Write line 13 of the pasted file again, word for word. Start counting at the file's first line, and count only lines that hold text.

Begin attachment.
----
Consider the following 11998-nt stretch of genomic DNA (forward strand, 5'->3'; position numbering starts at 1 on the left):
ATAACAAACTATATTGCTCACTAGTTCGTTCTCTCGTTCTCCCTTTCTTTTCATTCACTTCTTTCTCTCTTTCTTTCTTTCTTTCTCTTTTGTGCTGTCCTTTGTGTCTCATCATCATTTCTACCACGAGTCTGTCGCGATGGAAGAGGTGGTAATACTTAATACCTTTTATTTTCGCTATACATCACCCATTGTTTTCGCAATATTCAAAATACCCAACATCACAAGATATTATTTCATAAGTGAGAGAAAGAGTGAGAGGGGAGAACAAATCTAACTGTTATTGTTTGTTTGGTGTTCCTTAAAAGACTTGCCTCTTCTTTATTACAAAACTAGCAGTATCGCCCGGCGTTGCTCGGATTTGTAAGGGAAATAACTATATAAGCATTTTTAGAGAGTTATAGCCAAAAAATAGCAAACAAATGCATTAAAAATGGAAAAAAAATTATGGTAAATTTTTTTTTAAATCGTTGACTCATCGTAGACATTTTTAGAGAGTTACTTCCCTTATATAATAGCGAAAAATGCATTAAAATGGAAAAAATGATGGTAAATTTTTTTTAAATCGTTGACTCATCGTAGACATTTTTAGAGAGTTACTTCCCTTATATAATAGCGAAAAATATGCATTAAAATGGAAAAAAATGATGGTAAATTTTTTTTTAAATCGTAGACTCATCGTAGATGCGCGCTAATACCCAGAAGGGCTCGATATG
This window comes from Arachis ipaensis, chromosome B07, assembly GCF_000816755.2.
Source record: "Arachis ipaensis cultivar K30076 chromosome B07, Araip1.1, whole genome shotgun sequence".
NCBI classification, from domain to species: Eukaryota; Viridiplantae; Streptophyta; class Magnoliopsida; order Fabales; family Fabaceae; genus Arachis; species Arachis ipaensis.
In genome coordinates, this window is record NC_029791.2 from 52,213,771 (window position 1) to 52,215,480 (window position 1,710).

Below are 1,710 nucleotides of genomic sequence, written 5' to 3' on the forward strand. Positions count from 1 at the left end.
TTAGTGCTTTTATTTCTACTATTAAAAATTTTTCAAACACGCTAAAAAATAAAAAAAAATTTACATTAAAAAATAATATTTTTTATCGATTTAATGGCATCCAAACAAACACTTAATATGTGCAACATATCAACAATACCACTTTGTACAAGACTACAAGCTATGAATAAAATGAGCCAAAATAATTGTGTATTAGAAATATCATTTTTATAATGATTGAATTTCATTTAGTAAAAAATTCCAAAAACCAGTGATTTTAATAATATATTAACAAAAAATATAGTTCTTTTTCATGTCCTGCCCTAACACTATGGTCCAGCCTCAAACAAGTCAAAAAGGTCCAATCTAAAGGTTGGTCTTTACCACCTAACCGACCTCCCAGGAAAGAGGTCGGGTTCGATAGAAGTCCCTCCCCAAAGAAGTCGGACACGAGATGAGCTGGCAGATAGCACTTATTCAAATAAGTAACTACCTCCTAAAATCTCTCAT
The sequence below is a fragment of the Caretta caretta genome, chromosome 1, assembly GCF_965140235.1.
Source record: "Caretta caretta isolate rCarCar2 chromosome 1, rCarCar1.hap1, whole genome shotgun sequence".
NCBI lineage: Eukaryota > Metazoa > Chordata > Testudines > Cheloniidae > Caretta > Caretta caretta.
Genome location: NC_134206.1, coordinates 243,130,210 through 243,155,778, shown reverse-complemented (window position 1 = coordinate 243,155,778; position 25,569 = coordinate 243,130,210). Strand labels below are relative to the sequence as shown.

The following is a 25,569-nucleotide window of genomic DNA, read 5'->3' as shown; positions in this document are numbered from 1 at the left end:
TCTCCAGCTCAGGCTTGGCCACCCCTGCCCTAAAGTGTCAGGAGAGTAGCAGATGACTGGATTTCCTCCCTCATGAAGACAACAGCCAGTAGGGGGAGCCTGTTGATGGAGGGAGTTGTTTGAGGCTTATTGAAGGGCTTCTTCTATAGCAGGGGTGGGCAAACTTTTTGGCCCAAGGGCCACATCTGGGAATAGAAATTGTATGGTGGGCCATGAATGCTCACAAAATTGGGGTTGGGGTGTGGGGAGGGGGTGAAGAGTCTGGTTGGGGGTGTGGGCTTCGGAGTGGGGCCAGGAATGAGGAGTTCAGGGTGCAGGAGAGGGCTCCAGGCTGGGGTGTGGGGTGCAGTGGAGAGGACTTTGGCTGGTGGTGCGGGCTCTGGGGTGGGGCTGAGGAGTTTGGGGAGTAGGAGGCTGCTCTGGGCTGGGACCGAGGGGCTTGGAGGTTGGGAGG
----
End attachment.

The following is a 25,569-nucleotide window of genomic DNA, read 5'->3' as shown; positions in this document are numbered from 1 at the left end: